While the attention of Europe had been focused on politics and war great changes were occurring in the realm of ideas. By the early seventeenth century, exciting new developments were under way in astronomy and the physical sciences. It was during this time that scientists laid the foundations for the scientific study of anatomy and physiology, chemistry, biology, physics and geology. The methodology of science was debated, and scientific societies were established to promote further research andthe spread of the new knowledge. The Scientific Revolution ultimately brought radical changes to people's understanding of the entire physical universe.

A cosmology is a systematic conception of the universe. It is a world view that satisfactorily explains the operation of the universe. From the fourth century B.C. to the sixteenth and seventeenth centuries, the Aristotelian Ptolemaic cosmology prevailed. Accordingly, the cosmos was made up of four elements earth, fire, water, and air. It was geocentric. The earth, at the center, was enclosed in a series of crystalline spheres in which were embedded stars and planets revolving on cycles and epicycles in circular yet complex patterns. Beyond the spheres lay the empyrean blue where God resided. Motion resulted from angels' hands revolving the crystal orbs. The entire conception accorded with church teachings and Scriptures.



A revolution took place, in the stretch of time between publication of works by Nicolaus Copernicus (1473-1543) and Isaac Newton (1642-1727), that shattered the old heavens and substituted the Newtonian cosmology, mathematical and mechanistic in its conception of the universe. Copernicus proposed a heliocentric system that simplified the complex pattern of cycles and epicycles by reducing their number. Tycho Brahe (1546-1601), the Danish astronomer, catalogued the stars. In Germany, Johannes Kepler (1571-1630) formulated planetary laws and theorized that the planets moved in elliptical rather than circular patterns. Galileo (1564-1642) formulated terrestrial laws and the modern law of inertia. He used the telescope to discover the four moons of Jupiter and prove that Jupiter was not encased on any crystal orb, and thus he provided evidence for the Copernican theory. These findings brought trouble with church authorities, who placed Galileo under house arrest.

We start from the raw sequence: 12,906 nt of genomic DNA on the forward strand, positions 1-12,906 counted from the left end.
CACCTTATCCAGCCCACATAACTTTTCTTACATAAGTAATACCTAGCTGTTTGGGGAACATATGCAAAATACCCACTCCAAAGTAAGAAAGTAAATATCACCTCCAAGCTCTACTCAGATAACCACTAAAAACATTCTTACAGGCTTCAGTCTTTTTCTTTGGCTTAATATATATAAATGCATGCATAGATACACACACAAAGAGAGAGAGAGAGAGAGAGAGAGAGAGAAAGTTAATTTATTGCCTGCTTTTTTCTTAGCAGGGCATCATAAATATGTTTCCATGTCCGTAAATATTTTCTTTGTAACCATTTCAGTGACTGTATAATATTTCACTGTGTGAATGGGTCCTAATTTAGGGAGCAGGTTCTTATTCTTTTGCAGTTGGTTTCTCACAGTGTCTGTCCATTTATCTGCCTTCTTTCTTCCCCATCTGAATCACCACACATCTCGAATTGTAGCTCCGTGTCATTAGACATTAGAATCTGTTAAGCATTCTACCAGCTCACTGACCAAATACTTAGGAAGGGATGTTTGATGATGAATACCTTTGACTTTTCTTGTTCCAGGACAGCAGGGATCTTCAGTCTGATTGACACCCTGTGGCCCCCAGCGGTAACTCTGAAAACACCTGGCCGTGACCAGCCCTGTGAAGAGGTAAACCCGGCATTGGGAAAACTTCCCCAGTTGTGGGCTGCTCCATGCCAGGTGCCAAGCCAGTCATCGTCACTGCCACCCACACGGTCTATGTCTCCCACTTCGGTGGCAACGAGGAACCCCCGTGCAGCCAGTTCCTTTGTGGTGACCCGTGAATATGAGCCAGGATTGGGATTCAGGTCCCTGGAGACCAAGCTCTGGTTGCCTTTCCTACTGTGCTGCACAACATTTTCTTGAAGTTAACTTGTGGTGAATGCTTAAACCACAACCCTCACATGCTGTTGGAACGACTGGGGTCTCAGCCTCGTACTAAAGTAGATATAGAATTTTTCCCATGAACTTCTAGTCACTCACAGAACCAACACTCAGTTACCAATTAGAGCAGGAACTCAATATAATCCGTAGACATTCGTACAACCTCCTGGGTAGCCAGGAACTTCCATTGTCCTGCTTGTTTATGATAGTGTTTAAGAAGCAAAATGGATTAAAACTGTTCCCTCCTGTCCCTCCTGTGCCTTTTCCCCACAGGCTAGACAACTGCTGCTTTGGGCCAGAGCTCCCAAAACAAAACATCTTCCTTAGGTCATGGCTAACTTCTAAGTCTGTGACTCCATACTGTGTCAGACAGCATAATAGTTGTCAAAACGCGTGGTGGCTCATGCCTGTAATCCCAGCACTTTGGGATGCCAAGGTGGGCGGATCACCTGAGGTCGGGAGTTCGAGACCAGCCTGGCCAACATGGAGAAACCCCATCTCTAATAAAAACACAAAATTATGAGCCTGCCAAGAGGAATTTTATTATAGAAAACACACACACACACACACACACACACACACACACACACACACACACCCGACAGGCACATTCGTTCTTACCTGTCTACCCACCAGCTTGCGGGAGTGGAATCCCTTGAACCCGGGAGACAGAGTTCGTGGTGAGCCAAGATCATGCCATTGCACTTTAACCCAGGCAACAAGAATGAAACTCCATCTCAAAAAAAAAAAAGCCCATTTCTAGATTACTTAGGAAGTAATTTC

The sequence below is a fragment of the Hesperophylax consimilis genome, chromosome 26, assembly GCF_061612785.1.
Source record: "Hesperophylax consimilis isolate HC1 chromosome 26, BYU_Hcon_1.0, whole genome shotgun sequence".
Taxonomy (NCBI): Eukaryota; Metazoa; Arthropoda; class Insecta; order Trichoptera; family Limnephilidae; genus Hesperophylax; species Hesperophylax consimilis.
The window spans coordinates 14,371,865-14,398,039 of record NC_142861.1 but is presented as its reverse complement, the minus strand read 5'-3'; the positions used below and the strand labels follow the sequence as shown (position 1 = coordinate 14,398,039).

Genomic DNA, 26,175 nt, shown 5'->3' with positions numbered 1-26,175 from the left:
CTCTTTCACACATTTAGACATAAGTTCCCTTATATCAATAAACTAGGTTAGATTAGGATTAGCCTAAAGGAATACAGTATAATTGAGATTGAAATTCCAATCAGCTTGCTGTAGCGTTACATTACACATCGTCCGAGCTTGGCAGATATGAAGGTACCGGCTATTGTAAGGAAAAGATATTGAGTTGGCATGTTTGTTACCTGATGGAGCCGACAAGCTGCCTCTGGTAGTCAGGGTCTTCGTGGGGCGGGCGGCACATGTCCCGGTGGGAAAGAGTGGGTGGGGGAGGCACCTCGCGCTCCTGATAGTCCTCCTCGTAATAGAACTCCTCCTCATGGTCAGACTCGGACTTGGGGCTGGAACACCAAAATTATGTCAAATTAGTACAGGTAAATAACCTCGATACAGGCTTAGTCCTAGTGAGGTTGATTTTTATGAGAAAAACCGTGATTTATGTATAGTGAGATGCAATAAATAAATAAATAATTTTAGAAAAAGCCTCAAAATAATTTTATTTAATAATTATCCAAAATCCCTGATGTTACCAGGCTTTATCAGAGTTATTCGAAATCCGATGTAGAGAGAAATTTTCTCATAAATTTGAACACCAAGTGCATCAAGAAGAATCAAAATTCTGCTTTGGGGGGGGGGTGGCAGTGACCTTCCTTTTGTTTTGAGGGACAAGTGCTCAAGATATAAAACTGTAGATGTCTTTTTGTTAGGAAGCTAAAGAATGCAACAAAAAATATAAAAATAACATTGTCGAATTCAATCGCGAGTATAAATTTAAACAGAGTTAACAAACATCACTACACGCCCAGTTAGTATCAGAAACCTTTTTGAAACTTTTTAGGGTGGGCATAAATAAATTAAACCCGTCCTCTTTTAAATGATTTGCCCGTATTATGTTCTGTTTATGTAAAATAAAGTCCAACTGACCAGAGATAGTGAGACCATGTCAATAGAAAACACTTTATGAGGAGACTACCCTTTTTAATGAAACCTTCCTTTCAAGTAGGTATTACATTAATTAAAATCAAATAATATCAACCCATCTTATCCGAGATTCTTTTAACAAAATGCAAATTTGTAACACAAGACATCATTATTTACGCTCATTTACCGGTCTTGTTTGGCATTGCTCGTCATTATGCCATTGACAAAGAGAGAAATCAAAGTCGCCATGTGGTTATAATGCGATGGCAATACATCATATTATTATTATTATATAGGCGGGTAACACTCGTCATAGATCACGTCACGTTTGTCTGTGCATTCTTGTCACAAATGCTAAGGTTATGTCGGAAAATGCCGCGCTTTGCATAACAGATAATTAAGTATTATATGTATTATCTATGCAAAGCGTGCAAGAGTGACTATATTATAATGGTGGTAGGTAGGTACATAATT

The final figure in the story is Newton, who published "Matthematical Principles of Natural Philosophy" in 1687. Building upon the work of his predecessors, he formulated a universal law of gravity that embraced heaven and earth in one grand system. Most important, the new system operated in accord with natural laws that were immutable, inviolable, and discoverable through human reason. In his scientific works Newton had stressed experimentation and mathematics; both became the bases for a new methodology for arriving at truth. Subsequently, scientific societies were formed (the Royal Society in London and the French Academy of Sciences) to share findings and methods.



The harbingers of this new scientific method were Franais Bacon (1561-1626) and Rene Descartes (1596-1650). Stressing empiricism and deriving his "truths" from experimentation, Bacon was the inductive thinker. Descartes was the deductive thinker. Cartesian rationalism derived "truths" from axioms, deductions, and proofs-like the geometer. His most famous truth, "cogito, ergo sum" ("I think, therefore I am"), rested upon the notion of a rigorous intellect far surpassing the deceiving senses.



John Locke's (1632-1704) epistemology (the knowledge of how we know what we know) is the bridge between the scientific revolution of the seventeenth century and eighteenth-century Enlightenment. Locke pictured the mind of a newborn as a tabula rasa. Sense impressions hit this blank sheet like so many Newtonian particles. Humans, however, because they have the power and capacity to reason, according to Locke, are able to reflect on these sense impressions and form ideas, unaided by Scriptures, traditional beliefs, or authoritative decrees. In short, natural laws could be discovered through the powers of reasoning.